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Baroness Floella Benjamin says the Queen had ‘such empathy’ when she told her of the adversity she faced coming to Britain as a Windrush child in the 1960s
- Baroness Floella arrived in Britain from Trinidad and Tobago aged 11 in 1960
- Met Queen in 2001 receiving OBE and once again in 2012 on her diamond jubilee
- Says Her Majesty had a ‘great sense of humour’ and chatted about her children
- Told monarch of her childhood and difficulties of coming to Britain on Windrush
Baroness Floella Benjamin says the Queen had ‘such empathy’ after she told her of the adversity she faced coming to Britain as a child.
The well-known television presenter, 71, arrived in Britain from Trinidad and Tobago in 1960 aged 11, and before arriving in the UK was told ‘the Queen loved her’ and that she would be welcomed into ‘the motherland’.
But her arrival into the country wasn’t as she had expected, and appearing on Lorrain today, she confessed that growing up in Britain was ‘tough’, and that she had to overcome many ‘barriers without hatred in her heart’
Discussing her new children’s book about arriving as part of the Windrush generation, she spoke of meeting the Her Majesty in 2012 for her diamond jubilee as Chancellor of Exeter University.
She told that the Queen had a ‘great sense of humour’, and she felt ‘privileged’ to spend two hours speaking to her and telling her the story of her childhood in Britain.
Baroness Floella Benjamin, pictured after receiving her OBE in 2001, says the Queen had ‘such empathy’ after she told her of the adversity she faced coming to Britain as a child
She spoke of meeting the Her Majesty in 2012 for her diamond jubilee as Chancellor of Exeter University and told Her Majesty had a ‘great sense of humour’
When asked about her meeting with the Queen, Baroness Benjamin said: ‘I want 2020 to be the age of enlightenment.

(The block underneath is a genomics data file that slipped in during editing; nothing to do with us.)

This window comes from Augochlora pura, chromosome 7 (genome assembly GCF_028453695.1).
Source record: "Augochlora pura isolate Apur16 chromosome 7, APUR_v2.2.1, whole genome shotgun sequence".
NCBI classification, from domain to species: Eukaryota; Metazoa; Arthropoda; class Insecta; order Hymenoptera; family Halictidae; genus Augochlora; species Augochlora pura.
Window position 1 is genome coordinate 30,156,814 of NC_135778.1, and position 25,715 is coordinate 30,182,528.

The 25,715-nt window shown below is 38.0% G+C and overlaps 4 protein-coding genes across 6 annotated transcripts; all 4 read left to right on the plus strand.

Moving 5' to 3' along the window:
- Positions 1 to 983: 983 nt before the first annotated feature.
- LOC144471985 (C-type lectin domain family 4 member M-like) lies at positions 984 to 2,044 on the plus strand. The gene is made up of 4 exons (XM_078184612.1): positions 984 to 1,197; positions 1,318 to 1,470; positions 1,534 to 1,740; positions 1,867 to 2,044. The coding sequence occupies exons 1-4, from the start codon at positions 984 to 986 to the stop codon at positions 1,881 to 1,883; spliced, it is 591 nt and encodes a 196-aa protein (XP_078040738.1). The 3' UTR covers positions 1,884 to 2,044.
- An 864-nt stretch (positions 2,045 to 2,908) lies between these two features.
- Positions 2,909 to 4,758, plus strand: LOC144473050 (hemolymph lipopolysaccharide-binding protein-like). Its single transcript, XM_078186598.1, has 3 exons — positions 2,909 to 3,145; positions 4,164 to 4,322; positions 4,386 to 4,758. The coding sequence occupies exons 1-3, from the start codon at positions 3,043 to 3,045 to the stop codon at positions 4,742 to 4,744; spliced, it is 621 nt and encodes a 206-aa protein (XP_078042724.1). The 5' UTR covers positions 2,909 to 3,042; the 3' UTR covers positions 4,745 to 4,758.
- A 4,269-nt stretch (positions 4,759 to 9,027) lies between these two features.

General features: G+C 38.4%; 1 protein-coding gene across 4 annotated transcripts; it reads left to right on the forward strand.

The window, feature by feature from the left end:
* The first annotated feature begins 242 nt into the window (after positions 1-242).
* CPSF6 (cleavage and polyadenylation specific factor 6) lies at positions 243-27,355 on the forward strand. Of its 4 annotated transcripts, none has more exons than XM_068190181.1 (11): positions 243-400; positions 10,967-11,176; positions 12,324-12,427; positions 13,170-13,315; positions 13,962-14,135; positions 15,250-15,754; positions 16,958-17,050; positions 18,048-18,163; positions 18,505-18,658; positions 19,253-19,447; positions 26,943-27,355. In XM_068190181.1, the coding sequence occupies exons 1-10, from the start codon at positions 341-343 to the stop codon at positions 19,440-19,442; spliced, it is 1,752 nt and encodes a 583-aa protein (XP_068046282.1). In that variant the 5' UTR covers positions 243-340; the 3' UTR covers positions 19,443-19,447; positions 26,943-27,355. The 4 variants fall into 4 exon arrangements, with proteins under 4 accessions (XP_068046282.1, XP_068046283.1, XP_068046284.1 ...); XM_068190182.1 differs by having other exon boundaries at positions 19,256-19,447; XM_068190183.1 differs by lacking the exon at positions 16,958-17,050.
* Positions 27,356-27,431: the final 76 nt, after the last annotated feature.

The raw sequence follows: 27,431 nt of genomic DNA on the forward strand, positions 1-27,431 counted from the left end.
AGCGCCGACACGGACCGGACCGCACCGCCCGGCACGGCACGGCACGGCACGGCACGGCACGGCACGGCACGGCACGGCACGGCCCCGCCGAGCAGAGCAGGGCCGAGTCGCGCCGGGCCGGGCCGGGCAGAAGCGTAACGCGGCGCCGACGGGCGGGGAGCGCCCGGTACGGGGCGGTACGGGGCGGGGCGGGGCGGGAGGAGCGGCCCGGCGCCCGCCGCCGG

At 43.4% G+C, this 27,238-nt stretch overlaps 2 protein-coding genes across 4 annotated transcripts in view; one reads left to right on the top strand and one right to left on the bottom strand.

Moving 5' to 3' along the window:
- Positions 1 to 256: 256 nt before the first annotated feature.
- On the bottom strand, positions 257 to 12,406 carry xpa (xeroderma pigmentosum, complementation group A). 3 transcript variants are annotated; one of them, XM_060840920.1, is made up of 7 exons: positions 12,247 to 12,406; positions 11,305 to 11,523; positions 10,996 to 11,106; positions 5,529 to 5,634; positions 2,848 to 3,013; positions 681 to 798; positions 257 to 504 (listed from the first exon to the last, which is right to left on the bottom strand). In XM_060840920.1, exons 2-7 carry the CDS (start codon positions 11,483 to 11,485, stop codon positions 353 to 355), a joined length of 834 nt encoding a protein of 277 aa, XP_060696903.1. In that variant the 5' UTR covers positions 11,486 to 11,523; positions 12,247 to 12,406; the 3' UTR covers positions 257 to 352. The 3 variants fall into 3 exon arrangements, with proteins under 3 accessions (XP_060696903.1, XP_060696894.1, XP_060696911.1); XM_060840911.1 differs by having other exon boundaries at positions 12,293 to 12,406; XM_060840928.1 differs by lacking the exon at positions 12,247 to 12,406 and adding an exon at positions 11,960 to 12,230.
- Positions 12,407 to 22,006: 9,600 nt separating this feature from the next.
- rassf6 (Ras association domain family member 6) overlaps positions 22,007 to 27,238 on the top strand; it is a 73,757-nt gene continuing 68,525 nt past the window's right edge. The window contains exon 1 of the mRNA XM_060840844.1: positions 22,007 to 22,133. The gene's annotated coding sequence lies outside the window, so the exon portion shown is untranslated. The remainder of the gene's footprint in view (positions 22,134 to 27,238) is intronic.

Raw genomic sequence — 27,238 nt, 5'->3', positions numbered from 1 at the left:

‘The time when when wrongs were righted and the shackles were broken and eyes were open, to change our history books and make children feel that we can turn our faces to the future.
‘Because together, we will make this world a better place, with no resentment or anger or hatred. And when I met the Queen I told her all of this. ‘
Floella stepped down as Exeter Chancellor in 2016 after the university’s own diamond jubilee year, but in 2012 was able to meet Queen Elizabeth once again and show her around the university.
The well-known television presenter ,71, arrived in Britain from Trinidad and Tobago in 1960 aged 11, and before arriving in the UK was told ‘the Queen loved her
Appearing on Lorraine today to speak about her new children’s book which details arriving as part of the Windrush generation, she spoke of her meeting with the Queen
She said: ‘We had lunch together and we chatted about all sorts of things, her children and food and the future, and I told her my story.
‘I said to her: “Ma’am when I was a little girl, I would sing God save the Queen, I was told the Queen loved me and I was part of the motherland.
‘But when I came to England, it wasn’t like that, it was tough and I had to overcome adversity. But I broke down those barriers and kept smiling, without hatred in my heart, showing respect and empathy for people.’
Floella told that after her meeting with the Queen, she found a white feather, which she believes to be a sign of her late mother looking over her.
Floella, pictured on Commonwealth Day this year, collected her damehood at Buckingham Palace earlier this year
The Baroness went on: ‘She had such empathy for the story I told her and had a great sense of humour as well.
‘I felt quite privileged to have spent two and a half hours with the Queen and when she left I found a white feather. Whenever something wonderful happens I find a white feather and I think it’s my mum looking over me.’
In March this year, Baroness Floella collected her damehood at Buckingham Palace, sharing a Namaste bow with Prince Charles amid the ongoing coronavirus pandemic.
The pair were spotted exchanging the greeting, which avoids any unnecessary touching of hands, during the investiture ceremony.
The Baroness told that after her meeting with the Queen, she found a white feather, which she believes to be a sign of her late mother looking over her
Known to millions as the host of Play School and Play Away, Baroness Benjamin, a beloved children’s TV presenter, was recognised for her services to charity in the New Year Honours List.
The Liberal Democrat life peer has dedicated over 40 years to campaigning for young people and supports charities including Barnardo’s, Sickle Cell Society and Beating Bowel Cancer.
After receiving her damehood, the 71-year-old, said: ‘You get such a buzz from giving back and making a difference, changing the world, and to get an honour like this after these years it’s like wonderful recognition.’
A ‘huge admirer’ of Prince Charles, Baroness Benjamin said she was ‘thrilled’ to receive her damehood from him.
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